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The Stag Hunt Theory and the Formation Social of Contracts

by Karen Zhou

Link: http://www.socsci.uci.edu/~bskyrms/bio/papers/StagHunt.pdf

The Stag Hunt game, derived from Rousseau’s story, describes the following scenario: a group of two or more people can cooperate to hunt down the more rewarding stag or go their separate ways and hunt less rewarding hares. As we discussed in class, the catch is that the players involved must all work together in order to successfully hunt the stag and reap the rewards – once one person leaves the hunt for a hare, the stag hunt fails and those involved in it wind up with nothing.

Interestingly enough, the Stag Hunt theory can be used to describe social contracts within society, with the contract being the one to hunt the stag or achieve mutual benefit. A person’s choice to bind himself to a social contract depends entirely on his beliefs whether or not the other person’s or people’s choice. In a case with a random group of people, most would choose not to trust strangers with their success. But what is even more interesting (even despairing) is, when the situation is more localized and with a smaller network of acquainted people, most players still choose to hunt the hare as opposed to working together to hunt the stag. The article states that the only difference between the two scenarios is that the localized group decided to hunt hares more quickly. So it seems that the moral of the story is that we are selfish human beings with little patience or trust in others, even if that cooperation meant mutual benefit.

But the moral is not quite so bleak. The dynamics changes once the players learn with whom to interact with. When there is a strong leader present, players are likely to hunt the animal the leader chooses. Charisma unifies people supposedly because people aim to be as successful as the leader. In addition to leadership, the formation of a small but successful group is also likely to influence group dynamics. The stag hunters are likely to interact with other stag hunters to seek mutual benefit, while hare hunters rarely care with whom they interact with since they rather not depend on others for success. Since the payoff of hunting the stags is higher, these interactions lead to an environment in which the Stag Hunters prosper. And, seeing how successful the stag hunters are, most hare hunters will “convert” to stag hunters. Here, we have the formation of a modest social contract.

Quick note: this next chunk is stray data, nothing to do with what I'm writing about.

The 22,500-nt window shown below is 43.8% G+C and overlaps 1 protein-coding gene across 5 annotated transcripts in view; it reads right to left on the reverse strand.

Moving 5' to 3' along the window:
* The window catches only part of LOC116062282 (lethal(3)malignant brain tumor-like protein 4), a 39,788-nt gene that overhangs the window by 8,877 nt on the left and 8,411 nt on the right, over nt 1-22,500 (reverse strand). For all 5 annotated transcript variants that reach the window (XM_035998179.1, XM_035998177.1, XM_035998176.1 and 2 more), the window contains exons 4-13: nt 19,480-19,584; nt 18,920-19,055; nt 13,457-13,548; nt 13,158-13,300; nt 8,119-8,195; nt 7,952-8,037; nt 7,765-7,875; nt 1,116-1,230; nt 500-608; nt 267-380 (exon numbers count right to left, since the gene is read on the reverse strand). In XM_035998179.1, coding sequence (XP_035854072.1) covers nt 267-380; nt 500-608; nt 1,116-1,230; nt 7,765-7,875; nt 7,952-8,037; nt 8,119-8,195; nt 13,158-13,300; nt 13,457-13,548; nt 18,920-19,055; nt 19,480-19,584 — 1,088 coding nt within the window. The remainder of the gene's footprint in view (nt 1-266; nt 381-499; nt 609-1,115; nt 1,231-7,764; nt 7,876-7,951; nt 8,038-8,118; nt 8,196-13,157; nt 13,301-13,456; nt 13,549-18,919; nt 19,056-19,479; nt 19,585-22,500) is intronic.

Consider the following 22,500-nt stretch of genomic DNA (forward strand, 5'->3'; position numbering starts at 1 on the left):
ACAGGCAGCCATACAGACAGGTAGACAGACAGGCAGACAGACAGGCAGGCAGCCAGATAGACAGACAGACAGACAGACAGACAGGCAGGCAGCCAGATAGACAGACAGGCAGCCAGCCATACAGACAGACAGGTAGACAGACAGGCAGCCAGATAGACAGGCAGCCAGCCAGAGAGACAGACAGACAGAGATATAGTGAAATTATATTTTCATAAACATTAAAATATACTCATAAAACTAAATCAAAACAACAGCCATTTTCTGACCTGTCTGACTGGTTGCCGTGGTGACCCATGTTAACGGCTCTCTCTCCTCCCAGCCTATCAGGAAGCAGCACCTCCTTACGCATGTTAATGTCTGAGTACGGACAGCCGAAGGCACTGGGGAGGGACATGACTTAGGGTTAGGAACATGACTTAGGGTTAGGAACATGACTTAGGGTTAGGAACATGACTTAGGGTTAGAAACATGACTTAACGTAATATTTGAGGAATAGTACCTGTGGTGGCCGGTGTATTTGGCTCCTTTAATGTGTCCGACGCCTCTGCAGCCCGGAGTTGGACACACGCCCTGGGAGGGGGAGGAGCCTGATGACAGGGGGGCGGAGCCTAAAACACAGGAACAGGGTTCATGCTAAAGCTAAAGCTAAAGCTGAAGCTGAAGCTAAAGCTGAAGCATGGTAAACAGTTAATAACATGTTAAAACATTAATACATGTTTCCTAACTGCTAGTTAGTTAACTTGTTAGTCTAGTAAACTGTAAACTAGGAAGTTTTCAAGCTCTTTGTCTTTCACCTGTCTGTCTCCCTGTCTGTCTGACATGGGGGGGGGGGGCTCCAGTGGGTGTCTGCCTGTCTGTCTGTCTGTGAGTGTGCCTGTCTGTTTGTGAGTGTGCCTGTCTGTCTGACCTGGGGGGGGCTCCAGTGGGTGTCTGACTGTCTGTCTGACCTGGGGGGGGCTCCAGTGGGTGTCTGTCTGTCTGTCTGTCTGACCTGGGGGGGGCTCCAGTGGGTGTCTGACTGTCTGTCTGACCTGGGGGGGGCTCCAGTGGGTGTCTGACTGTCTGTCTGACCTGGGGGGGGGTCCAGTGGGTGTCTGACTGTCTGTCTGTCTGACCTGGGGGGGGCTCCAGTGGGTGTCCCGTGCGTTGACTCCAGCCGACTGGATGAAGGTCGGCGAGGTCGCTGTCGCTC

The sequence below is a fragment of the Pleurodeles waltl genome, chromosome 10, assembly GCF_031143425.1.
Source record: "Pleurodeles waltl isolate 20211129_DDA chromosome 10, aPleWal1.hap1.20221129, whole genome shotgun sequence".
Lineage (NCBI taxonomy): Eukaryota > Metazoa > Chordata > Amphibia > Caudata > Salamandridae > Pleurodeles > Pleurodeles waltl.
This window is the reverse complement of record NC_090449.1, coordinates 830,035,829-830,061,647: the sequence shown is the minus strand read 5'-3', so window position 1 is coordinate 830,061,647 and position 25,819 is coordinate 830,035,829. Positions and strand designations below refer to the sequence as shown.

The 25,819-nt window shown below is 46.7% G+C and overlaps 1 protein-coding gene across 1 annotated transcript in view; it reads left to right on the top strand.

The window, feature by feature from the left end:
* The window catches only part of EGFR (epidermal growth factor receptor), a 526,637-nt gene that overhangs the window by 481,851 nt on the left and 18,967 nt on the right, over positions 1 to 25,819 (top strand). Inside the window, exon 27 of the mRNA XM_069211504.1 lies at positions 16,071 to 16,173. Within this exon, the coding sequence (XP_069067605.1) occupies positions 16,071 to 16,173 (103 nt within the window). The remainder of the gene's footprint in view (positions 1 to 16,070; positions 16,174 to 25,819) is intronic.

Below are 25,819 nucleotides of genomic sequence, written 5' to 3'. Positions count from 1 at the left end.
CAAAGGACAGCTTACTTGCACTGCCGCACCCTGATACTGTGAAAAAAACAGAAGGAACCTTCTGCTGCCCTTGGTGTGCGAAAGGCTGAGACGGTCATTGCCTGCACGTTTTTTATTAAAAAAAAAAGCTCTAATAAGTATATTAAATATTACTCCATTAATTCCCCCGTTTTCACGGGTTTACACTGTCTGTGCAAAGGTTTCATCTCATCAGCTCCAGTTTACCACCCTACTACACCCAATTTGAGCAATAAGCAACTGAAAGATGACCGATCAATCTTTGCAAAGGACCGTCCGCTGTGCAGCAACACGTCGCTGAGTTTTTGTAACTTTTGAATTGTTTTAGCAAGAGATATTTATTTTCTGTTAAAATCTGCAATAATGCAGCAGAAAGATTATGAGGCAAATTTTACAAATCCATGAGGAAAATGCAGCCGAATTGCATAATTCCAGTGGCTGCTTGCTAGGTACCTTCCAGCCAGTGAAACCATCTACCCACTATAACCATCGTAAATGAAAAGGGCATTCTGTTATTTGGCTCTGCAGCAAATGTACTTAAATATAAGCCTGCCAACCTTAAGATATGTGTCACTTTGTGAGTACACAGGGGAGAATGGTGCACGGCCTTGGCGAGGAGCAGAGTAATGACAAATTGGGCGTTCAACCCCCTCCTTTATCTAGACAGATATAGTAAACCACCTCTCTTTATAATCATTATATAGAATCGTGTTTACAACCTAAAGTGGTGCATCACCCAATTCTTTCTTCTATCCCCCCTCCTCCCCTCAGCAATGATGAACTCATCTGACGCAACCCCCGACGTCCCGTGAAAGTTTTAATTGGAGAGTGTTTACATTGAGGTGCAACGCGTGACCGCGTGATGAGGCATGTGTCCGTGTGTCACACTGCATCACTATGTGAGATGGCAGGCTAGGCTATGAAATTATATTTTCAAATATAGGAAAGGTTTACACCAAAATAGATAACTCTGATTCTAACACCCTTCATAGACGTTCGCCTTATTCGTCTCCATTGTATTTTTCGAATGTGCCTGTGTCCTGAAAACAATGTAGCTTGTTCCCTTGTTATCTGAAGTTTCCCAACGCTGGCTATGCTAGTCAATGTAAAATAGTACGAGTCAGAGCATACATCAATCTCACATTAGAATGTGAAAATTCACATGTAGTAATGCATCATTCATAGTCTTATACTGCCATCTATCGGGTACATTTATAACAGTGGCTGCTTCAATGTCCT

So it seems that, while we still are motivated by own self-interest, the addition of social dynamics to the two-person Stag Hunt game leads to a tendency of most people agreeing to hunt the stag. We can see through studying the Stag Hunt game theory that, even though we are selfish, we still are ironically aiming to for mutual benefit, and thus we tend to follow a such a social contract.

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